The essential conflict of STARZ’s American Gods is between the Old Gods, who are being weakened as fewer people worship them, and the New Gods of modernity and technology who are rising to dominance. To retain relevance and a source of worship in this rapidly-changing world, Vulcan, the Roman god of fire and metalworking, adapts himself to American culture by “franchising” his faith and transforming from the god of fire into the god of firearms.
The following post contains potential spoilers for “A Murder of Gods” (season 1, episode 6 of American Gods).
In the episode “A Murder of Gods,” Vulcan manifests as the owner of Vulcan Munitions, an industrial factory specializing in the manufacture of guns. His worship is powered by human sacrifice: not only the deaths of workers at the factory (settlements are cheaper than closing down to replace faulty railings), but also the blood spilled every time someone is gunned down.
The episode uses the concept of human sacrifice to critique two interconnected American ideologies: first, the capitalist pursuit of productivity and profit in America, which, sadly, often occurs at the cost of human lives; and second, the ideology of gun culture, fueled by a desire to defend American ideals of liberty as well as the mass shootings–what Vulcan calls “prayers in my name”–that will cause people to “pray” even more, as they turn in fear to the security and comfort of their guns to protect themselves. If the point of the episode is to critique these aspects of American society and the deaths required to sustain them, then human sacrifice is certainly an intriguing parallel.
For the most part, however, the Romans did not perform human sacrifice (Kyle 36-7; Schultz 534-6) and looked down on cultures that did so, like the Celts or Carthaginians, as barbaric and uncivilized (Schultz 520-2). To discredit Christians, Roman pagans falsely accused them of human sacrifice (Kyle 37, 40; Schultz 522-3). Using the concept of human sacrifice makes sense for the episode’s themes, but a Roman god seems to be the wrong choice to associate with such a ritual.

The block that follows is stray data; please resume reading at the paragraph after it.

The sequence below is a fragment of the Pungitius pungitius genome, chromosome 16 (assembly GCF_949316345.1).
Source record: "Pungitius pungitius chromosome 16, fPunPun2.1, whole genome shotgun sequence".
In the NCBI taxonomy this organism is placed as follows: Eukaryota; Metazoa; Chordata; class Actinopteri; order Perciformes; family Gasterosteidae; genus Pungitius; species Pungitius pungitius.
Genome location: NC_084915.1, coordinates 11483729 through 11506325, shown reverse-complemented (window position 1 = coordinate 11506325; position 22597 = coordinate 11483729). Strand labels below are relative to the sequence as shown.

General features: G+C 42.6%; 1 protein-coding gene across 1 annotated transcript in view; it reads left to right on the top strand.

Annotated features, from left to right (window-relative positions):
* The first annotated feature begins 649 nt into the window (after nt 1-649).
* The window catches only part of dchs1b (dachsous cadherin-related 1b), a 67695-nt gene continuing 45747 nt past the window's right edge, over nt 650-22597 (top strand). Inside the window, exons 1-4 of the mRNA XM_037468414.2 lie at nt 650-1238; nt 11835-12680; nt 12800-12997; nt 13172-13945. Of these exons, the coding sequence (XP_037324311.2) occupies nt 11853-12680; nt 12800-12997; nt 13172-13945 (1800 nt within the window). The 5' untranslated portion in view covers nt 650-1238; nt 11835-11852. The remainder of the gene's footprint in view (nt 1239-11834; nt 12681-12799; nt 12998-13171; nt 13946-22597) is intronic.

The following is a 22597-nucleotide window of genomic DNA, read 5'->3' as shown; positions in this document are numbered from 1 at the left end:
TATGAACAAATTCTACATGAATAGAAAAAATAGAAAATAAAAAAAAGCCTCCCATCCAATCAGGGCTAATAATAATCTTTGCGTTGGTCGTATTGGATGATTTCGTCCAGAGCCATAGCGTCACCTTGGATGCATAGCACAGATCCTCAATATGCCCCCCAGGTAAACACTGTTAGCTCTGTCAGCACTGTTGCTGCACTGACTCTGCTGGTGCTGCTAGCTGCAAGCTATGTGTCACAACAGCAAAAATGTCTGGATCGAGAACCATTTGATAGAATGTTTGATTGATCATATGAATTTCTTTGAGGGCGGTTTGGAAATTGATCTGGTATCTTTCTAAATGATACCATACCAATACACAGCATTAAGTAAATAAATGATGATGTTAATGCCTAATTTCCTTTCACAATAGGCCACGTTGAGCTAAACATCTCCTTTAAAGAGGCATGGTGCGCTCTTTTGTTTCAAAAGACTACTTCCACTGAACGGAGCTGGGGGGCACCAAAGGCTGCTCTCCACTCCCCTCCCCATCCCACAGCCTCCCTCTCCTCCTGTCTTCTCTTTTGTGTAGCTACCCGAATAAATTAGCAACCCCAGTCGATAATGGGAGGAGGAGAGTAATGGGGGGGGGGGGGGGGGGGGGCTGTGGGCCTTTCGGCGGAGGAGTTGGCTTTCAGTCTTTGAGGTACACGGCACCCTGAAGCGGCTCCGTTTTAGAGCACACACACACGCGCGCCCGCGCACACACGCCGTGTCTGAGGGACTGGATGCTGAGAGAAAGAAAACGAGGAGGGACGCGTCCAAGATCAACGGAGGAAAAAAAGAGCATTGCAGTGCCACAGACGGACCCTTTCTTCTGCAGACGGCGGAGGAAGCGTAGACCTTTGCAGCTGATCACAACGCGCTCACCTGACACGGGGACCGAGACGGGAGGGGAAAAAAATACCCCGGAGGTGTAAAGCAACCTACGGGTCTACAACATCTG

There are some caveats. For one, the Romans did perform a specific type of human sacrifice, but only three times ever in their history: in 228 BC, 216 BC, and 113 BC, two Greeks and two Gauls were buried alive in the Forum Boarium. This, though, was considered an unusual ritual prescribed by the Sibylline Books in response to specific omens (Kyle 37-8; Schultz 531-3)
Secondly, many Roman authors write that the Romans performed human sacrifices long ago, but that this practice was abandoned as human victims were replaced with other types of sacrifices. Vulcan is said to have received human victims at some point in the distant past (it is unclear if this is true), but these were later replaced with live fishes tossed into a flame instead (Schultz 525-6).
Finally, they may not have considered it human sacrifice, but the Romans placed a ritualized institution of violence and death at the center of their society: the gladiatorial games, a form of entertainment that endorsed martial valor and an imperial, militaristic ideology (Kyle 43-9), similar to today’s sports competitions.
In American Gods, belief alters reality, the roles of gods can change, and ideas of what constitutes worship are malleable. Therefore, if it is believed that Vulcan once accepted human victims, then that idea becomes true, according to the logic of the series. If gods can change, as Vulcan himself did when he began receiving fish sacrifices, why shouldn’t he be able to return to human sacrifice in order to adapt to a new source of worship?
Besides, if this portrayal was meant to critique ritualized American ideologies that revolve around the loss of life, then a Roman deity may not be such a bad choice: rituals of violence and death in support of a larger ideology were a central part of Roman culture in the form of the gladiatorial games. It’s interesting that as a form of popular entertainment, like TV and the Internet are today, gladiatorial combat would, in the logic of American Gods, take on the “religious” connotations of modern deities like Media and Technical Boy.